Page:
Borgu and Its Kingdoms a Reconstruction of a Western Sudanese Polity

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Documents the history of Borgu (a little-known area now situated in the northern part of the Republic of Benin and the north-western region of Nigeria) from the period when Mande peoples migrated from their homeland to settle in many parts of the Western Sudan including Borgu. By the ninth century, they had established long-distance trade; the art of making brass and copper artifacts by the lost wax technique was known; and large political entities were being formed. By the fifteenth century, Borgu consisted of three kingdoms whose rulers claimed close kinship ties, and the king's position was firmly rooted in ancient religious traditions. The historical reconstruction of Borgu society rests on a detailed examination of oral tradition, linguistic and genealogical data, archival records and ethnographic fieldwork.


"Stewart attempts, successfully, to reconstruct the complex history of this often ignored part of West Africa. She makes good use of published works, government documents, and field research in Borgu itself to describe and analyze developments over the past several hundred years, using techniques of history, linguistics, and anthropology. . . . Recommended for libraries that specialize in African studies. Graduate; faculty." - Choice

"It is commendable that Stewart's book takes into account ethnographic evidence, such as patronyms, and elements of traditional religion, burial custom, and craft. For example, she describes the pre-Kisra period by making inferences about the former political position of today's earth priests and their cults. . . . makes available an abundance of archival material, and details the effects of the colonial administration's intrusion on the fragile balance of the traditional political set up. The appendix listing the genealogical charts of many Borgu polities is very useful. A good index is also to be noted. . . . a useful documentation of the disrupting effect of colonial power." - Anthropos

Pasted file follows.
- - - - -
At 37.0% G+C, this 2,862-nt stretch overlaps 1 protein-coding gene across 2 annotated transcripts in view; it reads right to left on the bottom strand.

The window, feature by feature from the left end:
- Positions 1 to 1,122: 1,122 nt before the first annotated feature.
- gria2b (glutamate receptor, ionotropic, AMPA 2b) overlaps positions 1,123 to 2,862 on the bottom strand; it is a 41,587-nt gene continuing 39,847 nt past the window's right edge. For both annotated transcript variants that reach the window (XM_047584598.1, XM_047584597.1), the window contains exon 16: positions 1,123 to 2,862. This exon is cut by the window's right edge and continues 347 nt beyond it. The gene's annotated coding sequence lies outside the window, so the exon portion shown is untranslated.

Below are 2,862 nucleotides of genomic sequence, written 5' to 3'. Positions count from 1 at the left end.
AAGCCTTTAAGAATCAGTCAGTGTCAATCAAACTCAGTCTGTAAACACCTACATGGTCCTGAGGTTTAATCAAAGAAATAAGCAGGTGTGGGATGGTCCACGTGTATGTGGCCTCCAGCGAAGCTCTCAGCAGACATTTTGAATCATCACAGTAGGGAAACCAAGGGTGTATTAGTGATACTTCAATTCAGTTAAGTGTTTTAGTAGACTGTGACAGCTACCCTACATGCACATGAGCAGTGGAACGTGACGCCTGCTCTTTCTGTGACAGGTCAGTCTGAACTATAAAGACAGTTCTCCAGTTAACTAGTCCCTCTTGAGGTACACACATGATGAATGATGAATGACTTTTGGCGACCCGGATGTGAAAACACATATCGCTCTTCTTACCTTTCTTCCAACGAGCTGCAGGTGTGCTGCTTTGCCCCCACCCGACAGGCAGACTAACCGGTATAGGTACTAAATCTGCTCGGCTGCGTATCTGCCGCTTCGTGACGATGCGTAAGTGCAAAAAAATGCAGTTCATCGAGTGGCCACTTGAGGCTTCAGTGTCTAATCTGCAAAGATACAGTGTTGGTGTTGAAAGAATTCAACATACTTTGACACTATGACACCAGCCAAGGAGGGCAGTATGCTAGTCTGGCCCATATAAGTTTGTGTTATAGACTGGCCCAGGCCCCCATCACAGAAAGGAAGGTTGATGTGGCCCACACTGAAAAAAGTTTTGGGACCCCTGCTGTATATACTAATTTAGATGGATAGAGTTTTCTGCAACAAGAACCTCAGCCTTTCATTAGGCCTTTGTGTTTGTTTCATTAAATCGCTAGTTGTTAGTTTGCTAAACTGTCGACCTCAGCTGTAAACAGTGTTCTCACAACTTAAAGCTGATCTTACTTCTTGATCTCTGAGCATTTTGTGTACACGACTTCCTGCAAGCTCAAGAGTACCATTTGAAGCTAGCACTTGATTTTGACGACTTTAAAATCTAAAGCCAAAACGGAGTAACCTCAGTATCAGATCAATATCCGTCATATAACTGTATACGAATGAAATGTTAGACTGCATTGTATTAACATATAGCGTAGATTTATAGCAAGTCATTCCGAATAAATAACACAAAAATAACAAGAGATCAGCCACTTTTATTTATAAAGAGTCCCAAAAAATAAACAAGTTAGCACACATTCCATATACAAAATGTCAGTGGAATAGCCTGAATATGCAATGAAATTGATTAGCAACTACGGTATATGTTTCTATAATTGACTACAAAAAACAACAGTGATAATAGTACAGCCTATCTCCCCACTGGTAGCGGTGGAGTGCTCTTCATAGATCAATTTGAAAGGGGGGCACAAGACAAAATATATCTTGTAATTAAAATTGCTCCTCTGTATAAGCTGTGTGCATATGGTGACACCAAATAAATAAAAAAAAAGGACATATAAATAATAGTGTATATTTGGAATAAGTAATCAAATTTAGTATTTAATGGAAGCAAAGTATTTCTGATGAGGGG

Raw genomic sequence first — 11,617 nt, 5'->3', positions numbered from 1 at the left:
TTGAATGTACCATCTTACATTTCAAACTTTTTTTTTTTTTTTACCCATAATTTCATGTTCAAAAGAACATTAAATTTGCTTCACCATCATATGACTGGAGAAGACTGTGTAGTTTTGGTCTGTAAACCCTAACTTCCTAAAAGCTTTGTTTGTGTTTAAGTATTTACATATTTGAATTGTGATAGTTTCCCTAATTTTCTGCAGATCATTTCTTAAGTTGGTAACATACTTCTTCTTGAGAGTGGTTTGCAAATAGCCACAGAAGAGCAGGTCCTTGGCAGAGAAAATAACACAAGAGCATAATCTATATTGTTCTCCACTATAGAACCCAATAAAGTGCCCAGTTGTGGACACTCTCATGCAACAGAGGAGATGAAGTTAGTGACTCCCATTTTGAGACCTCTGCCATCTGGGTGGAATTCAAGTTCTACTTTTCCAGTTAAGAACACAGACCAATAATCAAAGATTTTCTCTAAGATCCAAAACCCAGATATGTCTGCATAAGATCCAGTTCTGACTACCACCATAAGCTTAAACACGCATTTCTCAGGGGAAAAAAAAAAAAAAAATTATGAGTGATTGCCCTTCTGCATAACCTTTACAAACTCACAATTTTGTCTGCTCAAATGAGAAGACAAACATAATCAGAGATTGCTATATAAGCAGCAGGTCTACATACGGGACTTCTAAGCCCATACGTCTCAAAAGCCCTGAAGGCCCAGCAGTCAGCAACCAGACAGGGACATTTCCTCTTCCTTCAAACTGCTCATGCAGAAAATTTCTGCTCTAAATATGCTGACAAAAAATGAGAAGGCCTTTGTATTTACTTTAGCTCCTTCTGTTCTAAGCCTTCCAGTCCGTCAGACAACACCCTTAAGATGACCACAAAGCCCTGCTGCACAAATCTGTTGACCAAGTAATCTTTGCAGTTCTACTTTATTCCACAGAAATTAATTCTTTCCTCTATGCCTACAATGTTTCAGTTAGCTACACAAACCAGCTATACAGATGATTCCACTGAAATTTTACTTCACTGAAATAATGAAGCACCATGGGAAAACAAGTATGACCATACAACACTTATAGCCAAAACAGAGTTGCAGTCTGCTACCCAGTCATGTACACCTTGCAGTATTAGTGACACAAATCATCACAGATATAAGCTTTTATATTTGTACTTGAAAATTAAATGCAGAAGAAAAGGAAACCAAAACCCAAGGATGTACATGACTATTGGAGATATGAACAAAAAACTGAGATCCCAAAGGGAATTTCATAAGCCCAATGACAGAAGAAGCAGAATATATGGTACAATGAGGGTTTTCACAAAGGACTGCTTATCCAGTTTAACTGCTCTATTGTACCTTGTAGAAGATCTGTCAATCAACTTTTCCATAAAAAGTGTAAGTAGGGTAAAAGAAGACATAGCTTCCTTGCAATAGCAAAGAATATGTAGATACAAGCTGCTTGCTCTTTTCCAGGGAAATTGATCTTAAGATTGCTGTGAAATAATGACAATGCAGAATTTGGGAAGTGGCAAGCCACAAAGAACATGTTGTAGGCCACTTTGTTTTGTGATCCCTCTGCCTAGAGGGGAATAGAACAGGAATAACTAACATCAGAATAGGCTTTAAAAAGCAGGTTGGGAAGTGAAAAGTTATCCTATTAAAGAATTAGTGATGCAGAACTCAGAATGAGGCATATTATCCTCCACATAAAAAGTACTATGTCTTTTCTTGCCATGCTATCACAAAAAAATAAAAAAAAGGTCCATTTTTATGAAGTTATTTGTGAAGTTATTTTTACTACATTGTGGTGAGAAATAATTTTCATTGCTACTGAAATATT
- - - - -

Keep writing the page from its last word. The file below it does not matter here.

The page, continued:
"This is an important book in West African history because published works on Borgu (especially the English-speaking section) have been sorely lacking. . . . Although writing as an anthropologist, Stewart attempts to be as historical as possible in her analysis. . . . the author has combined oral data with anthropological notes and records of the colonial officers in Borgu. . . a major contribution to the precolonial history of Borgu." - International Journal of African Historical Studies

". . . a most valuable new contribution to the field of African historical studies. . . . likely to become prescribed library reading for graduate as well as undergraduate university courses. . . . It will be of special interest not only to university tea

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